Many theories were suggested regarding the true identity of Ted’s father. Some family members expressed suspicions that Bundy might have been fathered by Louise’s own violent, abusive father, Samuel Cowell. The theory goes that Cowell had relations with his daughter, which could explain Bundy’s psychological issues. His mother fervidly denied the accusations that she and her father ever had an inappropriate relationship.
Early Exposure to Adult Periodicals
Dr. James Dobson, a psychologist associated with the religious group Focus on the Family, interviewed Ted before his execution. Bundy told Dobson that his early inclination toward adult materials caused his crimes. However, Dobson had a known bias against adult material, and some critics suggested Bundy was trying to manipulate Dobson and the public during the interview. Bundy was revealed to have presented different claims, saying he never purchased such a magazine in another interview.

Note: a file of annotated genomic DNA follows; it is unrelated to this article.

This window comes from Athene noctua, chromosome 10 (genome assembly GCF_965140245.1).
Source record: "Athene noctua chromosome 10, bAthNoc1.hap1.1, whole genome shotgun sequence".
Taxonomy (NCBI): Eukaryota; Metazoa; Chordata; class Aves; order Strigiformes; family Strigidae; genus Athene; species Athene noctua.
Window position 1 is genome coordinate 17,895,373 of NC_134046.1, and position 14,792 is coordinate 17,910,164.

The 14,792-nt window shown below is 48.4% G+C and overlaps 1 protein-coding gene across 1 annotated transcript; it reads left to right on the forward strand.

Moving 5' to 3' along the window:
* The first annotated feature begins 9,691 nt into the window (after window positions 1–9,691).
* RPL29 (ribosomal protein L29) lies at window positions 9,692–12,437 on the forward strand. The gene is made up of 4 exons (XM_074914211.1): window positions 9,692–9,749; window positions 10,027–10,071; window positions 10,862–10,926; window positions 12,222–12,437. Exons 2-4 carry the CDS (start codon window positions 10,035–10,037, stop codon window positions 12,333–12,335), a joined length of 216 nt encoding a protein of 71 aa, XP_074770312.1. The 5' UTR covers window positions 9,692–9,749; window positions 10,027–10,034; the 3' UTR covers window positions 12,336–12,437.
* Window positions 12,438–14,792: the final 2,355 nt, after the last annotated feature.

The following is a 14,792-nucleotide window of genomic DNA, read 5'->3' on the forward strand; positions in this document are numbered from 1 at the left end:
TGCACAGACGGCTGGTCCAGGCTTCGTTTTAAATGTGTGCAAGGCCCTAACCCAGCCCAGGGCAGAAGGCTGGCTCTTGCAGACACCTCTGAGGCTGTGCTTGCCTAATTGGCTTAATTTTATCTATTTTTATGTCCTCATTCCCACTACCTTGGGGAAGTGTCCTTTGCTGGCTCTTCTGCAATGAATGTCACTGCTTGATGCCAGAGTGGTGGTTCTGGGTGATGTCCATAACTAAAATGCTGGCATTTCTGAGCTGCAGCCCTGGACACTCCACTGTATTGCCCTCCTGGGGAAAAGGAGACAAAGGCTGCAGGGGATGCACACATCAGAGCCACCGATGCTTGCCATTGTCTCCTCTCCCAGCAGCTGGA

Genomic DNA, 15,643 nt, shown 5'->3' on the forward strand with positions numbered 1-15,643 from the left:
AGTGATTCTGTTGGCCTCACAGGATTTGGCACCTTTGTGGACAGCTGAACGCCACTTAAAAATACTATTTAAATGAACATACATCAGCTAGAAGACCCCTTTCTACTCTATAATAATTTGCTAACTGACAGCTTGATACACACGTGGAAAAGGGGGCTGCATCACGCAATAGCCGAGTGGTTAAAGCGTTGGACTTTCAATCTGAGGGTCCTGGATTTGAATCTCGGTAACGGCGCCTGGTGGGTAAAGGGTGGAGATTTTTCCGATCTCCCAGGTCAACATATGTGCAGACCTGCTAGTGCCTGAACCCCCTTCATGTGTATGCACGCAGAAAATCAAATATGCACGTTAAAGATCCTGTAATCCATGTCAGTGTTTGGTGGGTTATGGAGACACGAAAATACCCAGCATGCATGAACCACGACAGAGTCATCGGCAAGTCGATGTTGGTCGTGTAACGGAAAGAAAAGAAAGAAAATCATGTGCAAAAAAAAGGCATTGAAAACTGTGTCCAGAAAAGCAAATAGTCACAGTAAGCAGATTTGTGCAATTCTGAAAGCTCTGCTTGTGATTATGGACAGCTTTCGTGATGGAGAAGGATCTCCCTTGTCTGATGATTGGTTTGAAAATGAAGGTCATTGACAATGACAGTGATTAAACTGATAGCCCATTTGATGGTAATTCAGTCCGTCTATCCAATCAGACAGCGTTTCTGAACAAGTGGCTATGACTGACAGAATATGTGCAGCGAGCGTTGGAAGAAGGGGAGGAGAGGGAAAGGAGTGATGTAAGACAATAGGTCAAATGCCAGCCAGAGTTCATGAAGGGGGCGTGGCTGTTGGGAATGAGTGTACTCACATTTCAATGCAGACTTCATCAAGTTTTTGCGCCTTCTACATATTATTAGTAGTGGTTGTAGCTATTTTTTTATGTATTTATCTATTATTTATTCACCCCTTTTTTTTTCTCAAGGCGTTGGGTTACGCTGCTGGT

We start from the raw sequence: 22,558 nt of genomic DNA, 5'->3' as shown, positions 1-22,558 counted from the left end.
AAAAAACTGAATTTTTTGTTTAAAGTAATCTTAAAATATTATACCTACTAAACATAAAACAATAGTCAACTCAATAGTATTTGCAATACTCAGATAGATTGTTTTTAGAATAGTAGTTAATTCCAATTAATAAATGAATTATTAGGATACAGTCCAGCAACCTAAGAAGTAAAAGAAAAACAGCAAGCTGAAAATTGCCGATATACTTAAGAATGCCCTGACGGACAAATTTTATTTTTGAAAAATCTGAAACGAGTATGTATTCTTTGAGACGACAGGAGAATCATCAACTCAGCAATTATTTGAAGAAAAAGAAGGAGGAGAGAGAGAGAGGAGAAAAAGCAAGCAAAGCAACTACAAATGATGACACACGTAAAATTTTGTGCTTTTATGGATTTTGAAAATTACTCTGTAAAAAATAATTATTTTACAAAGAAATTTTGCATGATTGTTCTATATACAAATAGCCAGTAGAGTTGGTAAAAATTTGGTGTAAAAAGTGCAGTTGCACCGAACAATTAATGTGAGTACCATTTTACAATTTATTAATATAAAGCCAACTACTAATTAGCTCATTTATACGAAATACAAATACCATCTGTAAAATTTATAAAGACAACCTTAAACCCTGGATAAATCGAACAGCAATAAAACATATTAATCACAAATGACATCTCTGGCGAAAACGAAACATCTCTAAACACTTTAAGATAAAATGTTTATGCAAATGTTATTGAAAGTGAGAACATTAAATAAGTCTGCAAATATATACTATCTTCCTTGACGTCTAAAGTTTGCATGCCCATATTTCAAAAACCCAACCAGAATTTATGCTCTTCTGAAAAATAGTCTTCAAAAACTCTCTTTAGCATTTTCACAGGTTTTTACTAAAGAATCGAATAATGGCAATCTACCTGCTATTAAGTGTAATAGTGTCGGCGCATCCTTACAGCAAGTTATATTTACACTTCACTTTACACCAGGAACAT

Louise Cowell later married Johnny Bundy when Ted was four. The Bundys subsequently had four children together, and Johnny attempted to be a father figure to Ted. But although Johnny tried to include his adoptive son in camping trips and other family activities, Ted remained distant. Ted’s interest in the finer things in life reportedly caused him to be embarrassed by Johnny, who worked as a cook. Ted later complained to his girlfriend that Johnny wasn’t his real father, “wasn’t very bright,” and “didn’t make much money.”